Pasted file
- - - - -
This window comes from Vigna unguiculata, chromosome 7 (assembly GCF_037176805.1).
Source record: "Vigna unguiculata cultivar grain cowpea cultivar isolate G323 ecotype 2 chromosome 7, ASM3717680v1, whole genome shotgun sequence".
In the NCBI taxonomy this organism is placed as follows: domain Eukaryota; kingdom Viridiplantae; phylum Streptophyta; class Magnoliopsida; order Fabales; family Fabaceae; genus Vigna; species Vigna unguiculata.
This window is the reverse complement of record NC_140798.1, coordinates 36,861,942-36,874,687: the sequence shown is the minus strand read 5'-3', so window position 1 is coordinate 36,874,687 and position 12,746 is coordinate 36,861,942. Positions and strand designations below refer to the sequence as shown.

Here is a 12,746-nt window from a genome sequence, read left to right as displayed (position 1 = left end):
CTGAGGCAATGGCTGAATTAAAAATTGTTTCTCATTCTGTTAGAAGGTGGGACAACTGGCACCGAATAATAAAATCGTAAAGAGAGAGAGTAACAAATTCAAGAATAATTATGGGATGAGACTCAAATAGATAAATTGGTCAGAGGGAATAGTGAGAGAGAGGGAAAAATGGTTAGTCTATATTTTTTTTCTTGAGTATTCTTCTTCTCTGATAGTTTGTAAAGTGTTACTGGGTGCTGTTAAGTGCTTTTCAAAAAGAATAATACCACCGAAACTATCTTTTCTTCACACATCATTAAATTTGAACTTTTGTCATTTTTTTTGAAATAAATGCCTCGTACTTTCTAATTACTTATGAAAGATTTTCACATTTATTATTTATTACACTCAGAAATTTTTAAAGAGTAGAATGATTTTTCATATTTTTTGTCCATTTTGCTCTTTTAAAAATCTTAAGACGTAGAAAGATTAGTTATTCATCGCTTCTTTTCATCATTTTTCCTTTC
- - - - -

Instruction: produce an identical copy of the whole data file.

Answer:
This window comes from Vigna unguiculata, chromosome 7 (assembly GCF_037176805.1).
Source record: "Vigna unguiculata cultivar grain cowpea cultivar isolate G323 ecotype 2 chromosome 7, ASM3717680v1, whole genome shotgun sequence".
In the NCBI taxonomy this organism is placed as follows: domain Eukaryota; kingdom Viridiplantae; phylum Streptophyta; class Magnoliopsida; order Fabales; family Fabaceae; genus Vigna; species Vigna unguiculata.
This window is the reverse complement of record NC_140798.1, coordinates 36,861,942-36,874,687: the sequence shown is the minus strand read 5'-3', so window position 1 is coordinate 36,874,687 and position 12,746 is coordinate 36,861,942. Positions and strand designations below refer to the sequence as shown.

Here is a 12,746-nt window from a genome sequence, read left to right as displayed (position 1 = left end):
CTGAGGCAATGGCTGAATTAAAAATTGTTTCTCATTCTGTTAGAAGGTGGGACAACTGGCACCGAATAATAAAATCGTAAAGAGAGAGAGTAACAAATTCAAGAATAATTATGGGATGAGACTCAAATAGATAAATTGGTCAGAGGGAATAGTGAGAGAGAGGGAAAAATGGTTAGTCTATATTTTTTTTCTTGAGTATTCTTCTTCTCTGATAGTTTGTAAAGTGTTACTGGGTGCTGTTAAGTGCTTTTCAAAAAGAATAATACCACCGAAACTATCTTTTCTTCACACATCATTAAATTTGAACTTTTGTCATTTTTTTTGAAATAAATGCCTCGTACTTTCTAATTACTTATGAAAGATTTTCACATTTATTATTTATTACACTCAGAAATTTTTAAAGAGTAGAATGATTTTTCATATTTTTTGTCCATTTTGCTCTTTTAAAAATCTTAAGACGTAGAAAGATTAGTTATTCATCGCTTCTTTTCATCATTTTTCCTTTC